501F/G Best Practices: AMP Fremont

Transparent wall, curtain protect staff from chemical hazards

Challenge. Cramped quarters in the water-treatment building at this 501F-powered combined cycle, home to the demin plant and its associated chemical injection skid, created an unintended safety hazard because of the caustic and acid required for regeneration of the mixed-bed resin. While the high-pressure chemical injection systems were equipped with flange shields, an unsuspecting person entering that space could, in the event of a leak, be sprayed with caustic or acid.

More specifically, when you enter the demin plant through the main door, the chemical injection skid is immediately to your right. To your left is a tank that presents an egress concern. Essentially, when you cross the threshold, you pass between dangerous chemicals and a tank that obstructs your escape routes.

Solution. Among the proposed solutions not recommended by the safety committee were signage and relocation of the chemical skids. The use of heavy protective curtains also was evaluated, but personnel thought they could create another hazard: In the event of a leak, the curtains might prevent operators from seeing the spray in time to avoid walking into it.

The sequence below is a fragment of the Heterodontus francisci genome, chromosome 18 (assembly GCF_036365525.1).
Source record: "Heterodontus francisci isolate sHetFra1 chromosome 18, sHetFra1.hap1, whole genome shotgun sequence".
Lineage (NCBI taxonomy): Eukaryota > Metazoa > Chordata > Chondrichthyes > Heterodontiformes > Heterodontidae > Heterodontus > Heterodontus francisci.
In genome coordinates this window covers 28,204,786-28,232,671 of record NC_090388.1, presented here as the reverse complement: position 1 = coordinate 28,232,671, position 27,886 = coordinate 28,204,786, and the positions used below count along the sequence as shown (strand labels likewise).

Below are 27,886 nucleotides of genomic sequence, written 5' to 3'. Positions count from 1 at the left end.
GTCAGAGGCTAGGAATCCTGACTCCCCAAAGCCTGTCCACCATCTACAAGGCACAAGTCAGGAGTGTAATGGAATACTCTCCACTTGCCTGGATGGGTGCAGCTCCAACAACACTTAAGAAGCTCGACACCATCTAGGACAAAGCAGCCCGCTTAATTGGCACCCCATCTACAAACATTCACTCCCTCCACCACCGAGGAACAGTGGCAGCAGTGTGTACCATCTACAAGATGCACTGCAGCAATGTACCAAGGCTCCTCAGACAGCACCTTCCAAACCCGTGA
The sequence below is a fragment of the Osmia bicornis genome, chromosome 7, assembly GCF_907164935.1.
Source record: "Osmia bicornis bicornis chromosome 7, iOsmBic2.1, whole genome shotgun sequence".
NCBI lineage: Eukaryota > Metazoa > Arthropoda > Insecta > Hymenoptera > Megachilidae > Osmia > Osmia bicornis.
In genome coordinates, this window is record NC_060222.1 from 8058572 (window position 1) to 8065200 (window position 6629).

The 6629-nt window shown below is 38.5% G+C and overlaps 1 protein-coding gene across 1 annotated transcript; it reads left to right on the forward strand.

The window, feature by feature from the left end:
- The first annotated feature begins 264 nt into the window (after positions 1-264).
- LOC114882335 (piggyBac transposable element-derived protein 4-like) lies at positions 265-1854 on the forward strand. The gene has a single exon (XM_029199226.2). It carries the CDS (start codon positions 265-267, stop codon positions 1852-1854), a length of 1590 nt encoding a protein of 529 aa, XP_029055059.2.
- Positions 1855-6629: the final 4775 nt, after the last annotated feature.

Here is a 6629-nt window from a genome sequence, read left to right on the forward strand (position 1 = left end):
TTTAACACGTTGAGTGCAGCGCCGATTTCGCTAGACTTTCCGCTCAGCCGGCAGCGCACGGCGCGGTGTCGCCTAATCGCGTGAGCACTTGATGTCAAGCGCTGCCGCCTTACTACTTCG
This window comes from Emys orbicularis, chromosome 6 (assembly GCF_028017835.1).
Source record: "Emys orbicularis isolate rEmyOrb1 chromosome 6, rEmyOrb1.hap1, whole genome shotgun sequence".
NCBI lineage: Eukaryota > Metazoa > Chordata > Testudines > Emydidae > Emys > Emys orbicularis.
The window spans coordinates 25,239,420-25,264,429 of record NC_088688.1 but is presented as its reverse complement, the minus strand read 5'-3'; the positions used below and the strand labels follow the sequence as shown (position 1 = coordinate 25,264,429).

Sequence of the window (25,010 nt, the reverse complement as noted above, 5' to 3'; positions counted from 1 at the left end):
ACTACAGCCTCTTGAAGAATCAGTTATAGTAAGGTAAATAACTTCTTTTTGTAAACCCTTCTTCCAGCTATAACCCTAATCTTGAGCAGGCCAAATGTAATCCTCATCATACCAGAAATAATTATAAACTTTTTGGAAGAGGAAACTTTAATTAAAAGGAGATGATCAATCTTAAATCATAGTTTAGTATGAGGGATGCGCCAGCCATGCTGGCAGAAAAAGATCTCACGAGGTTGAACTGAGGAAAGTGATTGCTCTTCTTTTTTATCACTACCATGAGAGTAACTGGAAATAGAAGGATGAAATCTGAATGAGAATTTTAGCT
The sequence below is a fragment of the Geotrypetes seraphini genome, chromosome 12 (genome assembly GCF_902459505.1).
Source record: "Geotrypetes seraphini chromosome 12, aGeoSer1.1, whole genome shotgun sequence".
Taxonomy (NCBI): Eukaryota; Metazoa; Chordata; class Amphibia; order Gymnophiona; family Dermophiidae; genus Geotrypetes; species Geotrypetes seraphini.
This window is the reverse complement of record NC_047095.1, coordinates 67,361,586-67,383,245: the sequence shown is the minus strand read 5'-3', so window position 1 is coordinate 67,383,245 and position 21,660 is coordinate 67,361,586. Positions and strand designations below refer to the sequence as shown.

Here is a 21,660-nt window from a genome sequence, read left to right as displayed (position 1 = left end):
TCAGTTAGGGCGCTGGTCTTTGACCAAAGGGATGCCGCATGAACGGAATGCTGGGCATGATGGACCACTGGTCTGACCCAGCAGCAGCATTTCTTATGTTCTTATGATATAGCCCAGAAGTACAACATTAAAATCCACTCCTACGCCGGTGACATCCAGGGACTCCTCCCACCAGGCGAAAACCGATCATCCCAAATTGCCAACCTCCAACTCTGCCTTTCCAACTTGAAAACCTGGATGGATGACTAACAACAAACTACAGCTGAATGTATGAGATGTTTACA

Fremont’s maintenance team proposed the solution selected: see-through chemical-safe curtains for the entryway and an enclosure of transparent Plexiglas® panels to provide an unimpeded view of the skids (photos). Perhaps the best part of the approved plan was that personnel protection was assured for only about $2000 in labor and materials.

Results. With the new protection barriers, plant personnel can walk across the threshold into the demin plant with complete confidence that, if there were a leak, it would be contained. While the issue of egress is still there, you can turn around easily and exit the main access door without concern of being sprayed by acid or caustic.

Personnel protection was the plant’s top priority, but cost necessarily factored into the solution selection process. While engineering controls always should be the first choice for ensuring plant safety, followed by change of procedures and then PPE, plant management knew relocating the chemical skids would be expensive and not viewed favorably.

Project participants: Craig S Bonesteel, Josh James, Josh Barker, and Rick Moyer.

AMP Fremont Energy Center

Owned by American Municipal Power Inc
Operated by NAES Corp

703-MW, gas-fired, 2 × 1 combined cycle located in Fremont, Ohio

Plant manager: Craig Bonesteel